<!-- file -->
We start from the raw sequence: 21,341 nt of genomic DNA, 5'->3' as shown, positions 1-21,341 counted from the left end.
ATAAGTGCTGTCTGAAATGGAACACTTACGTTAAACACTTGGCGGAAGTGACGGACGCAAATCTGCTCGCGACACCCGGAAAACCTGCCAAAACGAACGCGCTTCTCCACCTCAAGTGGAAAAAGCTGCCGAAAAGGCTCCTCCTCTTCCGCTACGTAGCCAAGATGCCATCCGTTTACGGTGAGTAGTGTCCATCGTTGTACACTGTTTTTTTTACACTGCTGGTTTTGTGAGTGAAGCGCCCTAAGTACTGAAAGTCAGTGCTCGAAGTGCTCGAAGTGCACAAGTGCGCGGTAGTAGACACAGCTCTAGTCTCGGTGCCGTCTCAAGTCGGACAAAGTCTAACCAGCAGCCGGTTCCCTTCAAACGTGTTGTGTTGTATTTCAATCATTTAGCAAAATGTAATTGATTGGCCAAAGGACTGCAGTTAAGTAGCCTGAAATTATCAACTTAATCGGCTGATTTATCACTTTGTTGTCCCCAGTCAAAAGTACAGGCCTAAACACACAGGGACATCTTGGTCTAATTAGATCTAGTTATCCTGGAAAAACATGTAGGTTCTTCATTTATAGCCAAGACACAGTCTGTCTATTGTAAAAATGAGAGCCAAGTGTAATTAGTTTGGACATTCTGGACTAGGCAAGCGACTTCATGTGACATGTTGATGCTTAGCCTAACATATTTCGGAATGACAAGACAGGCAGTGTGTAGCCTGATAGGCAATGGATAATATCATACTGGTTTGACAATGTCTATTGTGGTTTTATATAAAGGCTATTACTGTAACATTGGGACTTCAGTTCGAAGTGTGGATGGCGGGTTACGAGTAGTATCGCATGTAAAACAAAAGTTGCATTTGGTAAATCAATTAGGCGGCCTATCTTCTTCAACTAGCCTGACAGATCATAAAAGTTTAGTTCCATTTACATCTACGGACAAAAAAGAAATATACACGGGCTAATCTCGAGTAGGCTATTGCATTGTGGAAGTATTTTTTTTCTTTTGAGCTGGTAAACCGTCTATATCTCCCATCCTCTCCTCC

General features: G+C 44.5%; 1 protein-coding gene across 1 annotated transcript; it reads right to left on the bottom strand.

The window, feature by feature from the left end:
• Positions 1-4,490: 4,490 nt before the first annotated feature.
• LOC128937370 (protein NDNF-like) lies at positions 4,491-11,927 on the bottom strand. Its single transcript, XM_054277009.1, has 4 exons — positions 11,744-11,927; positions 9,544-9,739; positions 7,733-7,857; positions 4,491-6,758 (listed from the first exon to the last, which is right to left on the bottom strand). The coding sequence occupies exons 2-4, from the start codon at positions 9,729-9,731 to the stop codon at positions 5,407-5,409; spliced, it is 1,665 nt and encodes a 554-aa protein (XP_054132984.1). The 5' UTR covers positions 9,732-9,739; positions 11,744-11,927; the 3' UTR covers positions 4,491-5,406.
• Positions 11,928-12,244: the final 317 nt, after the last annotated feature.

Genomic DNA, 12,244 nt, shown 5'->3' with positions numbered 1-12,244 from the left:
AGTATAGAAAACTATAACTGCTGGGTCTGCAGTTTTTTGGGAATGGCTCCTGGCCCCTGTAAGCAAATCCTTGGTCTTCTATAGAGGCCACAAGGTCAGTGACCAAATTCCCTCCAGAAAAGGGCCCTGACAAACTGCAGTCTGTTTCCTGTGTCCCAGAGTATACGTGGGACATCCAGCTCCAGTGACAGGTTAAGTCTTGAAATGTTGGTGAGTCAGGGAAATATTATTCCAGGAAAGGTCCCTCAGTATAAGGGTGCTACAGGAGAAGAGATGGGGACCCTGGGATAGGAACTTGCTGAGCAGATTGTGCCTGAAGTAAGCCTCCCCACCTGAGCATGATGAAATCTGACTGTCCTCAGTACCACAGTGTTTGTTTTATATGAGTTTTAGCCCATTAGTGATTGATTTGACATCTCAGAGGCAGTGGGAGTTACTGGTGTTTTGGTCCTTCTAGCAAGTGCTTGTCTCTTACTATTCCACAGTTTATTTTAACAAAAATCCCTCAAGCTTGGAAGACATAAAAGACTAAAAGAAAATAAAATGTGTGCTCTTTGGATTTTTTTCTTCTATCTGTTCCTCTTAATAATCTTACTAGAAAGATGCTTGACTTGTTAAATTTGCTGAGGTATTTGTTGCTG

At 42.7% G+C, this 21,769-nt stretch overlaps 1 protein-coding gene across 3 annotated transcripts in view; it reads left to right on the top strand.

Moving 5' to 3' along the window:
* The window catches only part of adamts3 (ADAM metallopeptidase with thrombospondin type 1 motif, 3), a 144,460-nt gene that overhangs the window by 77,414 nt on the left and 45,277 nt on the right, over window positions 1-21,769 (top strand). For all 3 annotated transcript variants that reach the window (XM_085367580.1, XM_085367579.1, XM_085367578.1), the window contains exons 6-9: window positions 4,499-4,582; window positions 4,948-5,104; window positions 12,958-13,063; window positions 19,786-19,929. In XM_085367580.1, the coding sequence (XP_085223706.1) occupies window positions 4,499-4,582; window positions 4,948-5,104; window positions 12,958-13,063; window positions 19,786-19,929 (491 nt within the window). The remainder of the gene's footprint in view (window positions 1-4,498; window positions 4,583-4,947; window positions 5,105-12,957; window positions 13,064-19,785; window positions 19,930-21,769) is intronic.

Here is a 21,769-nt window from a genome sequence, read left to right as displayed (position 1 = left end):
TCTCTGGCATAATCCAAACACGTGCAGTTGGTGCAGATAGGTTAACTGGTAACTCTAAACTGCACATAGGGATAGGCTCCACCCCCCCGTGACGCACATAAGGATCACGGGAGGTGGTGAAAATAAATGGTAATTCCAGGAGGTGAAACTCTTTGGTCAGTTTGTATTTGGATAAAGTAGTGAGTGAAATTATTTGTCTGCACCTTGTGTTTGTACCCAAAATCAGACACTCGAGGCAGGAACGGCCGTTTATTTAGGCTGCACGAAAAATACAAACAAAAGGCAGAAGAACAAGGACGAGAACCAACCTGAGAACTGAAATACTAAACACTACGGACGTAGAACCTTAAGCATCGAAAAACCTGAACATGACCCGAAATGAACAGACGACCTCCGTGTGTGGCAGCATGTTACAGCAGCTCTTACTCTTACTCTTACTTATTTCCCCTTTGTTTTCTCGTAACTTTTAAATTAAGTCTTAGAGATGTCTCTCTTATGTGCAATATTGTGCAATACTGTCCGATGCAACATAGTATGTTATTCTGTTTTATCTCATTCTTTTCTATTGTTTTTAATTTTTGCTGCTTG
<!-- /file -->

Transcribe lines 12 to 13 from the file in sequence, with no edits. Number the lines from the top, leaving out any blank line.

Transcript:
* The window catches only part of adamts3 (ADAM metallopeptidase with thrombospondin type 1 motif, 3), a 144,460-nt gene that overhangs the window by 77,414 nt on the left and 45,277 nt on the right, over window positions 1-21,769 (top strand). For all 3 annotated transcript variants that reach the window (XM_085367580.1, XM_085367579.1, XM_085367578.1), the window contains exons 6-9: window positions 4,499-4,582; window positions 4,948-5,104; window positions 12,958-13,063; window positions 19,786-19,929. In XM_085367580.1, the coding sequence (XP_085223706.1) occupies window positions 4,499-4,582; window positions 4,948-5,104; window positions 12,958-13,063; window positions 19,786-19,929 (491 nt within the window). The remainder of the gene's footprint in view (window positions 1-4,498; window positions 4,583-4,947; window positions 5,105-12,957; window positions 13,064-19,785; window positions 19,930-21,769) is intronic.

Here is a 21,769-nt window from a genome sequence, read left to right as displayed (position 1 = left end):